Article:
This week: Safe TopicsEdited by: Robert Waltz
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At first, they'll only dislike what you say, but the more correct you start sounding the more they'll dislike you.
― Criss Jami
Within any important issue, there are always aspects no one wishes to discuss.
― George Orwell
'Controversial' as we all know, is often a euphemism for 'interesting and intelligent.'
― Kevin Smith
The holidays are coming up fast -- Thanksgiving in the US, and then Christmas -- and, in defiance of reason, logic, common sense, and science, a lot of people are getting ready to travel to see their families, friends, and casual acquaintances.
Not only is there still a pandemic going on, but this year has seemed more politically charged than ever, and it's a sure bet that at least some of the folks you'll see on your journeys will have different strongly-held opinions. So I decided to put together this guide to sticking to safe topics of conversation that won't end up with Aunt Alice in tears or Uncle Joe throwing a dead bird across the dining room.
1. The weather
This has always been a great, safe topic of conversation. "Sure is cold out there." "Boy, is it windy!" "Hotter than usual for December, isn't it?" These discussions may be shallow, but they have the benefit of not being about politics or religion, so...
Oh, wait. Anytime you bring up weather these days, someone inevitably makes a comment about climate change. This creates strife and leads to tears in the mashed potatoes and a happy dog who just discovered a turkey on the floor. So, not weather. Okay...
Everyone seems to love talking about sports. Even if you're a Washington fan and someone else at the table likes Dallas, or vice-versa, it usually results in a bit of friendly ribbing and maybe a low-stakes bet on their next game. Or if you're not into American football, you might prefer to talk about hockey or basketbase or whatever (I don't know much about sports).
Oh... the Redskins dropped their name earlier this year for, presumably, something less racist. The name was controversial, to be sure, but dropping it only shoved a wedge into the divide between those who think they should change it and those who think they shouldn't. So that will eventually come up. And don't even mention Gritty if anyone at the table is of a different political persuasion, or you're liable to get a fork in your hand. Okay. No sports, either. (And for non-Americans, people have been known to come to blows over which soccer team is best, and gods help you if you're an American among people of different nationalities and call it "soccer.")
3. Your new car
This should be safe, right? Lots of people love cars, and I'm sure your friends and family can't wait to gush about how great your new ride is!
But depending upon your political persuasion and/or thoughts about the environment, said new car is either a) a gas-guzzler or b) one of them newfangled electric things. The discussion will turn political in a heartbeat, and the dog will once again be happy. So keep your wheels to yourself.
4. Someone's illness
We all feel empathy when some friend or family member falls ill, and we can commiserate about it with the people at the holiday table because, well, everyone has known someone who's been sick. It's a great way to bond with...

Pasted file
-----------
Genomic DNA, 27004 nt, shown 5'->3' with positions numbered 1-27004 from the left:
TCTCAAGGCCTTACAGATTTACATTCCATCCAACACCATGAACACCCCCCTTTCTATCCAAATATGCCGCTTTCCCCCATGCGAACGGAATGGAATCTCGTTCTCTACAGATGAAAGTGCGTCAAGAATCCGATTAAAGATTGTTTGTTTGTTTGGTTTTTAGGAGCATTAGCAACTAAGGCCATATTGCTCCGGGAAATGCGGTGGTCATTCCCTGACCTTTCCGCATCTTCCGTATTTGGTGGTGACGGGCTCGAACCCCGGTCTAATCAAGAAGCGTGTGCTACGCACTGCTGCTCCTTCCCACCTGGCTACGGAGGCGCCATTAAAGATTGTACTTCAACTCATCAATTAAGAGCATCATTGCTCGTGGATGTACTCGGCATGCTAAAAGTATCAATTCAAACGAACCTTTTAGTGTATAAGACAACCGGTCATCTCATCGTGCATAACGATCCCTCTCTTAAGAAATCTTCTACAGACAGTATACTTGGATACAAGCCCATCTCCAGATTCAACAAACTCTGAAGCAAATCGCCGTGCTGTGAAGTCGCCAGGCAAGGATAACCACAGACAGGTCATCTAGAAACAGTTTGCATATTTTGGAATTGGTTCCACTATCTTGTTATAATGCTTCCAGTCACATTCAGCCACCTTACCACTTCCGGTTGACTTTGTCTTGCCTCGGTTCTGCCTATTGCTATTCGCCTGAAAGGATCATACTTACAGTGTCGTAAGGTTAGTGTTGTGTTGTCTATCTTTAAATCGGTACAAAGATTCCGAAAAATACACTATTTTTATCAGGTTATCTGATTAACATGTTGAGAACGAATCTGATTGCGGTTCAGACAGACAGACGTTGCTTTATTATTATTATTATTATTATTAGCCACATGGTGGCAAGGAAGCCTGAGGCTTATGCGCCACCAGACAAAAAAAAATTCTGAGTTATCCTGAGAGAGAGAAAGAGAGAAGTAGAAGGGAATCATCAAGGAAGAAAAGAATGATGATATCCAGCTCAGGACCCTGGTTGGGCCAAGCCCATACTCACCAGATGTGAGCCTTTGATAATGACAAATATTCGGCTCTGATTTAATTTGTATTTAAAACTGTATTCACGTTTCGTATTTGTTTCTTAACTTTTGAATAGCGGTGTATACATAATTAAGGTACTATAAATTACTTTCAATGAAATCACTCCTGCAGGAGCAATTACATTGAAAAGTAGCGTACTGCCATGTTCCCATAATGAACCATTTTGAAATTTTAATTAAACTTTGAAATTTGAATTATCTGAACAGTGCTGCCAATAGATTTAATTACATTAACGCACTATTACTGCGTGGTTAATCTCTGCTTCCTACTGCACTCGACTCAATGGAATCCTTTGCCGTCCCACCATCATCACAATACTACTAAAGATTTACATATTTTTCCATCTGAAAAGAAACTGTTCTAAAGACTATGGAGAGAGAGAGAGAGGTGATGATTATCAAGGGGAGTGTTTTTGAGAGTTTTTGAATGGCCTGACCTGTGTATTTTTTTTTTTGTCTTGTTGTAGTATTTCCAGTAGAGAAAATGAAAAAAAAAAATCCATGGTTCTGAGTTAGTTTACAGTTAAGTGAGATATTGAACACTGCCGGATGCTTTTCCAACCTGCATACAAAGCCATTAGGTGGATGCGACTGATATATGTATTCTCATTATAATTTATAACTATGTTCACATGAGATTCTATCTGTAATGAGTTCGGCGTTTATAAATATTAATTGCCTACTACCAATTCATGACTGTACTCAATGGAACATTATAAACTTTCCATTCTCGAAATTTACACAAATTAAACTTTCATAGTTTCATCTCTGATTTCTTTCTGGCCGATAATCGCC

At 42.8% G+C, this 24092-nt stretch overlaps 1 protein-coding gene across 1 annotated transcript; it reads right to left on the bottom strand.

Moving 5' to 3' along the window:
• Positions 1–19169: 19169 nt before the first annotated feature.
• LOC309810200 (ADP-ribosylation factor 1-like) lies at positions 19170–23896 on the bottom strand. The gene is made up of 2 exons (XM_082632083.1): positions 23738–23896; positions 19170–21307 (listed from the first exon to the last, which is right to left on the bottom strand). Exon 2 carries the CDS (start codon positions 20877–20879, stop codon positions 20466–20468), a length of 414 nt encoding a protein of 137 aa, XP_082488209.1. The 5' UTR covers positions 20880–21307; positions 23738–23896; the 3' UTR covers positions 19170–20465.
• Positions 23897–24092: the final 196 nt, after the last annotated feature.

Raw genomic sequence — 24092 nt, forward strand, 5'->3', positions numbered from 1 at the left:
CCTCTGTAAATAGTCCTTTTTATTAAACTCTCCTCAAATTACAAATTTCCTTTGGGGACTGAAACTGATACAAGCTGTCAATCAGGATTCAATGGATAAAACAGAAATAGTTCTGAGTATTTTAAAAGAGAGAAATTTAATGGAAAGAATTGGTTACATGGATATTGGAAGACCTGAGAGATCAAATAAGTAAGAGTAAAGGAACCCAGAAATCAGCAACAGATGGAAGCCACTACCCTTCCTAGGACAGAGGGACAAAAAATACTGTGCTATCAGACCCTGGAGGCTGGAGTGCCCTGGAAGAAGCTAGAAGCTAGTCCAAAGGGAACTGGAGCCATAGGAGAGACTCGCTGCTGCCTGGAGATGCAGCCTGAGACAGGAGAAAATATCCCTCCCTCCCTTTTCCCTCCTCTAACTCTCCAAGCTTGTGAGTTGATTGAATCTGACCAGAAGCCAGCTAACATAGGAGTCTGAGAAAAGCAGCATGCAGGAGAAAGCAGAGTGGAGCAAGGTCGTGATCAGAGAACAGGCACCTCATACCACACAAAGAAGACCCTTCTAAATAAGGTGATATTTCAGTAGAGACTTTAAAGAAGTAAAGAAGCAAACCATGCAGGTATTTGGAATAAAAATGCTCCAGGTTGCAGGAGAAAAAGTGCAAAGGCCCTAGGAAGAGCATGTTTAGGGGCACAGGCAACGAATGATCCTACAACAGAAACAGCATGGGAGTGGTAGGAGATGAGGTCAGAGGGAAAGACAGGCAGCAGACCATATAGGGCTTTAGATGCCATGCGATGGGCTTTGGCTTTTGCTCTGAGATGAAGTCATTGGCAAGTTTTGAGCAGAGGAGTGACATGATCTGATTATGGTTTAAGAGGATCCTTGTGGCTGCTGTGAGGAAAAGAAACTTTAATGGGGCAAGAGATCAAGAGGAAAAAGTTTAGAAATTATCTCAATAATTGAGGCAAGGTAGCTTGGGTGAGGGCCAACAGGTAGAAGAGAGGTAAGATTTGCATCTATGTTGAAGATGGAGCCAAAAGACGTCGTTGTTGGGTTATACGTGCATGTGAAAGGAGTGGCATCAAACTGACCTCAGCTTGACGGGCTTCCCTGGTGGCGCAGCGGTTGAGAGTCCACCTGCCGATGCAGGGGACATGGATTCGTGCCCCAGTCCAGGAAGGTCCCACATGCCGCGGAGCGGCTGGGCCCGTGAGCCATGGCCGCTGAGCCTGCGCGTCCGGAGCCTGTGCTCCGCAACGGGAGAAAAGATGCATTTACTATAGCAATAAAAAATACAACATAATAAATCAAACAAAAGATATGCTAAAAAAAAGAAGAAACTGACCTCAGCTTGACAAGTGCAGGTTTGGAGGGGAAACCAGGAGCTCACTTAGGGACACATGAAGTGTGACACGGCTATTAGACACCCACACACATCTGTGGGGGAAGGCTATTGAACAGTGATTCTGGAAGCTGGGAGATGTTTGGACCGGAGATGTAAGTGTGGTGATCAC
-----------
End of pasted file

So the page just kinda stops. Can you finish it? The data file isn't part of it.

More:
Oh yeah, this will inevitably lead to a discussion about healthcare in the US, which will quickly get political. And if the illness happens to be COVID-19, that's only going to turn the response up to eleven. No, if someone you know is sick, best keep it to yourself.
Everyone wants to know what you're doing to make money. This is natural, and it's a safe topic of discussion because everyone works, or has worked and is now retired (I'm counting stay-at-home parenting as work here). With kids, you can talk about school. So you should be...
But a lot of people are out of work right now, and more people are working from home, and as soon as you mention that, the discussion will turn to the pandemic response and BOOM! Happy dog, sad aunt.
6. The food
Everybody eats, and the central activity for most holiday get-togethers is sharing the feast. And it's just good manners to compliment the cooks. So surely you can at least praise the green beans and pumpkin pie and...
Oh, wait, there are both vegans and omnivores at the table. Mention food, and someone's going to get a little testy, which will inevitably lead to a fight. Sure, vegans are probably too weak to be effective in a battle, but there are other things they can do to ruin your day. Steer clear of mentioning food.
7. What you did this summer
People love to hear about others' adventures and experiences, so of course this is always a good topic to bring up...
...except this year, when "staying at home" and "going somewhere" has become a political issue. See above re: political fights.
Well. Maybe there are no safe topics of conversation, after all. My advice?
Some comedy to read while you stay home:
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Last time, in "Out There" , I talked about a common three-letter word.
WakeUpAndLive~No cig for me! : Loved this newsletter. With all the definitions of "out", Google translate found 29 of them, I think your newsletter will not easily be antwacky, which means "out of date".
Thanks for featuring my stand-up introduction!
Great! I'd hate for it to fall out of favor.
☮ The Grum Of Grums : I like Michelle Obama's quote. But do remember that, while eagles soar, weasels don't get sucked into jet engines!
Or spit back out.
Quick-Quill : Our word usage is one mess up language ha ha
Yep. And I covered "up" a while back; check it out
Prosperous Snow writing poetry : Strung out
Aren't we all?
So that's it for me for November. Avoid all people, and I'll see you next month! Until then,
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